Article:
By the time I reached Tokyo station, it was nearly noon. Since my hotel room would not be available till two, I had decided to leave my luggage in the station and see something before checking in. I gained a little time by buying a preloaded Suica card, a smart card which you can use on the Tokyo metro station, instead of spending time buying tickets repeatedly. But then I lost a little time getting lost inside the Tokyo station while searching for available lockers to keep my luggage in.

It was a sunny morning, but hot and muggy. I decided to visit the Senso-Ji first. The place looks good in bright light. It was crowded and fun as a Buddhist temple in East Asia always is. It didn’t take long; in two and a half hours I checked into the hotel. All I’d known about it was that it was near Tokyo University and a the baseball stadium called Tokyo Dome. I discovered that on Sunday that the Tokyo Dome City is a permanent fair with rides of various kinds. Fortunately the place shuts at some time, so my sleep was not be punctuated by shrieks of kids on a roller coaster. After a shower I took the train to the Meiji Jingu. This was peaceful and serene, a big change from Senso-Ji.

The sun was setting as I lost my way in the park, skipped people watching in Yoyogi Park, and went on to Shibuya. Coming out of this large station by exit 2, one can almost miss the statue of Hachiko because of the rings of tourists around it. I walked into a cafe for a wonderful slice of chocolate cake and a large cup of black French coffee. Then I stood around the pedestrian scramble gawking. Among the things which I learnt from watching the big video screen in Shibuya is that the Japanese make end-of-the-world science fiction movies which could give the Avengers a run for their money.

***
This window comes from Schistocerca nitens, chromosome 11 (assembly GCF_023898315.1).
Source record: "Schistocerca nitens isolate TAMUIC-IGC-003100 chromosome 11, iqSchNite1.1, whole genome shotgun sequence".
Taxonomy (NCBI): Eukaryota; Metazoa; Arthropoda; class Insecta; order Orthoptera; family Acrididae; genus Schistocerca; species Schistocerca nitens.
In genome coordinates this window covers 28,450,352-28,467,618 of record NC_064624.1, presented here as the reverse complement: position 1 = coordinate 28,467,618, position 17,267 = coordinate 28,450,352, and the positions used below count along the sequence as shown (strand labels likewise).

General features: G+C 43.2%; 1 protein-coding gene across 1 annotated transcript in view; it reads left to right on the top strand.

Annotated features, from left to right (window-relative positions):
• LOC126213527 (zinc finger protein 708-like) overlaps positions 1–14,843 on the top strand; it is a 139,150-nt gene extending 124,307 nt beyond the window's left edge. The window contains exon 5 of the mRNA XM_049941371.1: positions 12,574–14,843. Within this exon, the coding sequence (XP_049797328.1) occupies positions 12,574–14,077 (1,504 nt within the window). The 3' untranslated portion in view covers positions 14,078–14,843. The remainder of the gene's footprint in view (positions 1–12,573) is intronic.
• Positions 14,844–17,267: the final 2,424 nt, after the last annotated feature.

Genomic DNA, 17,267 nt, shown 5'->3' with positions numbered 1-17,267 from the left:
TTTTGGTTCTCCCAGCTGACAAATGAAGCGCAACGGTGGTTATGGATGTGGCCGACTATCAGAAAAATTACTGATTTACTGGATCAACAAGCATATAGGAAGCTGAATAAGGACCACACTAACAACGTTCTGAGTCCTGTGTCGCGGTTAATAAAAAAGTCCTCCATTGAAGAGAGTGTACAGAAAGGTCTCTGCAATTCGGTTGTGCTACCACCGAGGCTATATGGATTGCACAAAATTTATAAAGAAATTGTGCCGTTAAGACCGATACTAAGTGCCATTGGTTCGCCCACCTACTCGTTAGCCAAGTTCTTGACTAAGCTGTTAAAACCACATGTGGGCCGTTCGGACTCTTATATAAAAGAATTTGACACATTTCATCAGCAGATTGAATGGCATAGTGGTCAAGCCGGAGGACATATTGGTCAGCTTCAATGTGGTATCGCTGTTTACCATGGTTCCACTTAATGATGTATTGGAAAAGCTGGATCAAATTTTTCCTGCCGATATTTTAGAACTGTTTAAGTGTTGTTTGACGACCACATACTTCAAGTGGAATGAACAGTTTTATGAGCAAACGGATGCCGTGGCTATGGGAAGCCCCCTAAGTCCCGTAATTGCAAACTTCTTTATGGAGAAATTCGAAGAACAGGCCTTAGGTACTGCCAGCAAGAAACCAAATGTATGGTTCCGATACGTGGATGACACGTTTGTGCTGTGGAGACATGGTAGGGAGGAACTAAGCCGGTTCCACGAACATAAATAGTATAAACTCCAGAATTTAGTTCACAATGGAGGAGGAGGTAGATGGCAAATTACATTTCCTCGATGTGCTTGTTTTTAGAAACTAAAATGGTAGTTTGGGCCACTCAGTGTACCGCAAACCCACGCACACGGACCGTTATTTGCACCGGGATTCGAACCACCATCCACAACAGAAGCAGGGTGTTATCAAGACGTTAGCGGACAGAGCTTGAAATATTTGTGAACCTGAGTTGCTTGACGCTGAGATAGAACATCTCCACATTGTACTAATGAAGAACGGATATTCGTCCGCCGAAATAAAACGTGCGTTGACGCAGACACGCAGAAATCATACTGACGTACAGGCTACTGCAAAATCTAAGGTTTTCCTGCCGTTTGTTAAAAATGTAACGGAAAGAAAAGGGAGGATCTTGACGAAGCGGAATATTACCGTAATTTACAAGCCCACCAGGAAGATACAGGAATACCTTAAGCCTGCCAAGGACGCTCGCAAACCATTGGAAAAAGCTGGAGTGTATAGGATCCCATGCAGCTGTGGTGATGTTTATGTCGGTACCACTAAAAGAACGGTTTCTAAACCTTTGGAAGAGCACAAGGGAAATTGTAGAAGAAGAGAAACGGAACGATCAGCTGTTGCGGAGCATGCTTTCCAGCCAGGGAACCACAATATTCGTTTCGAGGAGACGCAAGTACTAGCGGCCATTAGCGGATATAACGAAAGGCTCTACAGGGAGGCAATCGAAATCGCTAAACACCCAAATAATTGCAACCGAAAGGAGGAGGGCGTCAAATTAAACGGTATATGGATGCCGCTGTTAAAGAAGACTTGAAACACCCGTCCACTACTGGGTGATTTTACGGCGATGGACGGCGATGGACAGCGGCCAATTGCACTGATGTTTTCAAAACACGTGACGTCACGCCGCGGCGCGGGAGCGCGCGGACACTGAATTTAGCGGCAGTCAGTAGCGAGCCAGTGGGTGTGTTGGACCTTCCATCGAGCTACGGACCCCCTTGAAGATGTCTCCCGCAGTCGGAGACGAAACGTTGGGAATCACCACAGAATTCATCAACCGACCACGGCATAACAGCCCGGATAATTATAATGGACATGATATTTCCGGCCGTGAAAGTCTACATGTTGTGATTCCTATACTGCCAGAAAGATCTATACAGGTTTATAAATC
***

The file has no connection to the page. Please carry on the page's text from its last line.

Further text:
Not exactly what I had planned, but not way off either.

Historic Tokyo: Meiji Jingu

jingua

The Meiji Emperor, Mutsuhito, ruled from 1867 to 1912. The emperor’s shrine is one of the major sights in Tokyo. I arrived at the Meiji Jingu late in the afternoon. The approach roads were flanked by tall trees which filtered the golden light of the sun and gave the place a gloomy serenity which perfectly evokes the idea of a shrine. I passed one of the tallest gates I’ve seen (photo above). I’m pretty certain that I’ve been here before, but I have to disinter the photos taken before the days of electronic cameras in order to make sure.

These wide but gloomy avenues eventually reach a little fountain with ladles laid out so that you can scoop up water to wash your hands with. I wonder whether the fanatical cleanliness of Japan can be traced to such religious rituals. Notions of ritual cleanliness have gone quite the other way in India, where spiritual purity trumps mere bodily cleanliness. I’m sure some doctoral students are busy investigating these differences for their theses.

ome

After washing your hands you pass through another gate, and then cross into the final courtyard before the shrine. Around a tree in one corner of this large courtyard are hung tablets called ema. You can buy a blank tablet for 500 Yen and write your wishes for the world on it. It hangs here for others to come and inspect. From the fact that some people were searching quite hard, I guess it is a bit of a hobby for some. In Japan Otaku is everywhere.

jingucourt